Australian scientists are testing an unusual treatment for especially severe asthma: a shot of Botox right to the throat.
According to the Telegraph, half of people with asthma also have voicebox spasms that can make it difficult to exercise or perform other normal activities. Researchers hope to stop these spasms by injecting the voicebox with Botox, something already used for other vocal cord problems. The treatment sounds scary — a shot of a paralytic toxin in your throat — but Prof. Phil Bardin, who's directing the trial, hopes it will provide significant benefits for patients: "They won't have asthma symptoms which make them unable to walk far or go up stairs or when their chest tightens up they think they are going to die. It will help them live with an illness that disables them."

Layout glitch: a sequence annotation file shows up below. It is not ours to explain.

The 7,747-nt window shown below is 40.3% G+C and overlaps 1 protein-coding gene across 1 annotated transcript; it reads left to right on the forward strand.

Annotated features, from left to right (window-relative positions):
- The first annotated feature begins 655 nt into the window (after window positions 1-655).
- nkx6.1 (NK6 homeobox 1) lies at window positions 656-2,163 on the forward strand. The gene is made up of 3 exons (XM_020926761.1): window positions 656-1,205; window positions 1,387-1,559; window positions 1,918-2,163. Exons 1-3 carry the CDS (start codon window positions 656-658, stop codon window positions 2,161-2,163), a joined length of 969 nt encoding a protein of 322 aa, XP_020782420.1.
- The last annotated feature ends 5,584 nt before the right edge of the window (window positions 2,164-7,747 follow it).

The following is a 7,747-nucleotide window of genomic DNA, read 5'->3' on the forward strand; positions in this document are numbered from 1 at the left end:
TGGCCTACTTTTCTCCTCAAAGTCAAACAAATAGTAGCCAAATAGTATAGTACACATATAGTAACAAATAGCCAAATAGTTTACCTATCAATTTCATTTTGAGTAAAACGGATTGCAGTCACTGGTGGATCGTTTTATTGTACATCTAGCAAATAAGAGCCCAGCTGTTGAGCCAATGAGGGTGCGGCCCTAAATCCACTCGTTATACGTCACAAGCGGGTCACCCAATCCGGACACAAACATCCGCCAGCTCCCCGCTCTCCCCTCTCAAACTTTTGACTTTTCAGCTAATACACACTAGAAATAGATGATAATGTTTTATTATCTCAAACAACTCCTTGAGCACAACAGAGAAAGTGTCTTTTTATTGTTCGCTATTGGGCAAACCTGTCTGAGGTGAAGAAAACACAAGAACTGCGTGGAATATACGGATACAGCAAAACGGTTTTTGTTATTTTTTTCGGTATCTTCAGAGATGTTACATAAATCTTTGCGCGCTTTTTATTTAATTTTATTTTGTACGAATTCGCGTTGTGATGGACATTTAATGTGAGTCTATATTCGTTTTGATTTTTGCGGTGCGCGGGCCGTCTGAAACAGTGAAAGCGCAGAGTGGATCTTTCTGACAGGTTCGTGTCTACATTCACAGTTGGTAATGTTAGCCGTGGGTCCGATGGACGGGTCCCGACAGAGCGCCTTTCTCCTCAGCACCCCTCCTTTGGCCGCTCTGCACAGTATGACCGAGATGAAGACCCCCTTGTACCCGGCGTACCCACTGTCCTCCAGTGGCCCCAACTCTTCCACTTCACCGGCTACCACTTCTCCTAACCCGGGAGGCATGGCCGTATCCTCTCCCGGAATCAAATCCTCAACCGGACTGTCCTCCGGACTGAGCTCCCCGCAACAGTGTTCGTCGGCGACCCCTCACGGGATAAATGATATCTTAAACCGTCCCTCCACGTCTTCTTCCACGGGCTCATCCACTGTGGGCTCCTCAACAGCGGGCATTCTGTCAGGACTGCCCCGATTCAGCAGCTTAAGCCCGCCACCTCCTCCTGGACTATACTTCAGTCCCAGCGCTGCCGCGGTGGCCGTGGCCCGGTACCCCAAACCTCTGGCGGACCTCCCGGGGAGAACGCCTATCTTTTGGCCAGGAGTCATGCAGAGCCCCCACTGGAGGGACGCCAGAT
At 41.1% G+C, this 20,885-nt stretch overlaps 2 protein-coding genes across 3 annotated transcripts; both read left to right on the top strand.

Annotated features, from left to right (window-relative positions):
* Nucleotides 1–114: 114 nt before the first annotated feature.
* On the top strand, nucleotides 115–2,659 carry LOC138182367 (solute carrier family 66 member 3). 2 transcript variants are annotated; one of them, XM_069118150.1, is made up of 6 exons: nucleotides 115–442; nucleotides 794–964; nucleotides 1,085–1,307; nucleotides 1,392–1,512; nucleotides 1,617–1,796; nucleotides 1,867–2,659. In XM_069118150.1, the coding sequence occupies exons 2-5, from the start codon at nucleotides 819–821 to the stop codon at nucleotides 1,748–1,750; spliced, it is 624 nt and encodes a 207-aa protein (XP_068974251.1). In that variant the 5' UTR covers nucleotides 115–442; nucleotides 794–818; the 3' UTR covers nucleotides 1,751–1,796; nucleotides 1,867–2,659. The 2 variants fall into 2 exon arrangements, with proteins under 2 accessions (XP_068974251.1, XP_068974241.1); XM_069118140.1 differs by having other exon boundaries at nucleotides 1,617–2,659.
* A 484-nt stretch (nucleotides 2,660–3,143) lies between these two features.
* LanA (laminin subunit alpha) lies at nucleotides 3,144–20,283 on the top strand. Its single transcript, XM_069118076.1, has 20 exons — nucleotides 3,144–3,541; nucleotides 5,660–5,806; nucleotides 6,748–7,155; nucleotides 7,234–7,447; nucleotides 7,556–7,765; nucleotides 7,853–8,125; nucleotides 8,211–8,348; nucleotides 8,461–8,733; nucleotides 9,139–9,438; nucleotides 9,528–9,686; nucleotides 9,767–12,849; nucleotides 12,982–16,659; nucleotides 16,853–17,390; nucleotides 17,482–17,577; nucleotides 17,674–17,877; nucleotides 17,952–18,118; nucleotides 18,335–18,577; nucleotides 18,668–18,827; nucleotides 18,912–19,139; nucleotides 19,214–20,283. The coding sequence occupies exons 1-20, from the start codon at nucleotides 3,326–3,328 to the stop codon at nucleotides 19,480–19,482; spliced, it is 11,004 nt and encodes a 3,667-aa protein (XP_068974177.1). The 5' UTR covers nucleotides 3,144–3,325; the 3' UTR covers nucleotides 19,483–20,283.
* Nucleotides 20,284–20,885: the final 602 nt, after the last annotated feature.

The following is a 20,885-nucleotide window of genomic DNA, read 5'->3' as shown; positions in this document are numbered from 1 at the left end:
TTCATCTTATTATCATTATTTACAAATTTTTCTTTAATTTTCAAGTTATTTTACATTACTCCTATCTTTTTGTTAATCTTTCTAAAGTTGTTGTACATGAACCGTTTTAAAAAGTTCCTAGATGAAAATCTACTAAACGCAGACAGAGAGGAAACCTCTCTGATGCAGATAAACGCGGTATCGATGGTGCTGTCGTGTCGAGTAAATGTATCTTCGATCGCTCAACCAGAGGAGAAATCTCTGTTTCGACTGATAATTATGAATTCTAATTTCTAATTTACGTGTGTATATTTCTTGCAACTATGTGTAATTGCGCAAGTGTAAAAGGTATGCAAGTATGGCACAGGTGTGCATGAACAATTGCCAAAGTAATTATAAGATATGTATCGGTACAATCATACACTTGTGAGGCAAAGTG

The trial, which will include thirty patients, is supposed to last a year, and getting the treatment approved in the US will likely take longer. But Botox is already used here to treat the vocal cord disorder spasmodic dysphonia — perhaps it will one day be used to treat asthma as well. At the very least, the research is a reminder that the toxin — which was first used to treat excessive muscle contractions — has uses beyond smoothing of celebrity foreheads.
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